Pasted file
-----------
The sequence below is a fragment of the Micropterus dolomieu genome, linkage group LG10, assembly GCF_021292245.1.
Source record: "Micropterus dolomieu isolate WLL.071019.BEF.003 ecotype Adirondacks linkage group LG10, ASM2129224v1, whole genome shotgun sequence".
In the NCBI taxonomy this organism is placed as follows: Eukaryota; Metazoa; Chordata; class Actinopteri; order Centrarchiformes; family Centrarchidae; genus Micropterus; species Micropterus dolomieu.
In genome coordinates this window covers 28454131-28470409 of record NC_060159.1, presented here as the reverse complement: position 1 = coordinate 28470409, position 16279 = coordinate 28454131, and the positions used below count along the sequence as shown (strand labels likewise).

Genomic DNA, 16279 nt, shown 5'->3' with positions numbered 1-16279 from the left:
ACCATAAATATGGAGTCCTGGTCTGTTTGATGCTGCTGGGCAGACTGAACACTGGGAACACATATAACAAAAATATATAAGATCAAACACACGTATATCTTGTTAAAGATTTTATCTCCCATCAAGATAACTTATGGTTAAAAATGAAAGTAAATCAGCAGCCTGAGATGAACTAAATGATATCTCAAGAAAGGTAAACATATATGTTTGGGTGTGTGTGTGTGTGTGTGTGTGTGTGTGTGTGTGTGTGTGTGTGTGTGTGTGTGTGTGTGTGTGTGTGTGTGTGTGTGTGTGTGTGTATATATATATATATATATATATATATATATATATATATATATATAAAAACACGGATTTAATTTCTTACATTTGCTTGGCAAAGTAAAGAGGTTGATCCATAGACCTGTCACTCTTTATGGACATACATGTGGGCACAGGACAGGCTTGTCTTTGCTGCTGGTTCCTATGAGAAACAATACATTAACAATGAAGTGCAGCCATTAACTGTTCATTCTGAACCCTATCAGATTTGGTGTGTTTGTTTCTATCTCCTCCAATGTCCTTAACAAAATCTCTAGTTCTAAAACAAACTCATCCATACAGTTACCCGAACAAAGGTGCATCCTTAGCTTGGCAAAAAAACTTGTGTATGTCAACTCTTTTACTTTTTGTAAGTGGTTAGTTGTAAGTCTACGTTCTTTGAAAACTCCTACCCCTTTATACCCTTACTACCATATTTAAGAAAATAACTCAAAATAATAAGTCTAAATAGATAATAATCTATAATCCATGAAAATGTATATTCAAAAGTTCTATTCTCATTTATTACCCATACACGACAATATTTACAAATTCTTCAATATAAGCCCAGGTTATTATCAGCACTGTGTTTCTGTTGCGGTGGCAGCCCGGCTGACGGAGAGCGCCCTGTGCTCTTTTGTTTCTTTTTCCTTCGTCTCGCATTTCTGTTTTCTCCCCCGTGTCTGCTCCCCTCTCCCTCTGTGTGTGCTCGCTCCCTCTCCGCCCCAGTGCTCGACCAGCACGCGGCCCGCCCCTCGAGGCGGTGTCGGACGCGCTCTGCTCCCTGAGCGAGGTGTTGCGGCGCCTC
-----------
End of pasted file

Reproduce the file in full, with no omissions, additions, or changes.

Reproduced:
The sequence below is a fragment of the Micropterus dolomieu genome, linkage group LG10, assembly GCF_021292245.1.
Source record: "Micropterus dolomieu isolate WLL.071019.BEF.003 ecotype Adirondacks linkage group LG10, ASM2129224v1, whole genome shotgun sequence".
In the NCBI taxonomy this organism is placed as follows: Eukaryota; Metazoa; Chordata; class Actinopteri; order Centrarchiformes; family Centrarchidae; genus Micropterus; species Micropterus dolomieu.
In genome coordinates this window covers 28454131-28470409 of record NC_060159.1, presented here as the reverse complement: position 1 = coordinate 28470409, position 16279 = coordinate 28454131, and the positions used below count along the sequence as shown (strand labels likewise).

Genomic DNA, 16279 nt, shown 5'->3' with positions numbered 1-16279 from the left:
ACCATAAATATGGAGTCCTGGTCTGTTTGATGCTGCTGGGCAGACTGAACACTGGGAACACATATAACAAAAATATATAAGATCAAACACACGTATATCTTGTTAAAGATTTTATCTCCCATCAAGATAACTTATGGTTAAAAATGAAAGTAAATCAGCAGCCTGAGATGAACTAAATGATATCTCAAGAAAGGTAAACATATATGTTTGGGTGTGTGTGTGTGTGTGTGTGTGTGTGTGTGTGTGTGTGTGTGTGTGTGTGTGTGTGTGTGTGTGTGTGTGTGTGTGTGTGTGTGTGTATATATATATATATATATATATATATATATATATATATATATATAAAAACACGGATTTAATTTCTTACATTTGCTTGGCAAAGTAAAGAGGTTGATCCATAGACCTGTCACTCTTTATGGACATACATGTGGGCACAGGACAGGCTTGTCTTTGCTGCTGGTTCCTATGAGAAACAATACATTAACAATGAAGTGCAGCCATTAACTGTTCATTCTGAACCCTATCAGATTTGGTGTGTTTGTTTCTATCTCCTCCAATGTCCTTAACAAAATCTCTAGTTCTAAAACAAACTCATCCATACAGTTACCCGAACAAAGGTGCATCCTTAGCTTGGCAAAAAAACTTGTGTATGTCAACTCTTTTACTTTTTGTAAGTGGTTAGTTGTAAGTCTACGTTCTTTGAAAACTCCTACCCCTTTATACCCTTACTACCATATTTAAGAAAATAACTCAAAATAATAAGTCTAAATAGATAATAATCTATAATCCATGAAAATGTATATTCAAAAGTTCTATTCTCATTTATTACCCATACACGACAATATTTACAAATTCTTCAATATAAGCCCAGGTTATTATCAGCACTGTGTTTCTGTTGCGGTGGCAGCCCGGCTGACGGAGAGCGCCCTGTGCTCTTTTGTTTCTTTTTCCTTCGTCTCGCATTTCTGTTTTCTCCCCCGTGTCTGCTCCCCTCTCCCTCTGTGTGTGCTCGCTCCCTCTCCGCCCCAGTGCTCGACCAGCACGCGGCCCGCCCCTCGAGGCGGTGTCGGACGCGCTCTGCTCCCTGAGCGAGGTGTTGCGGCGCCTC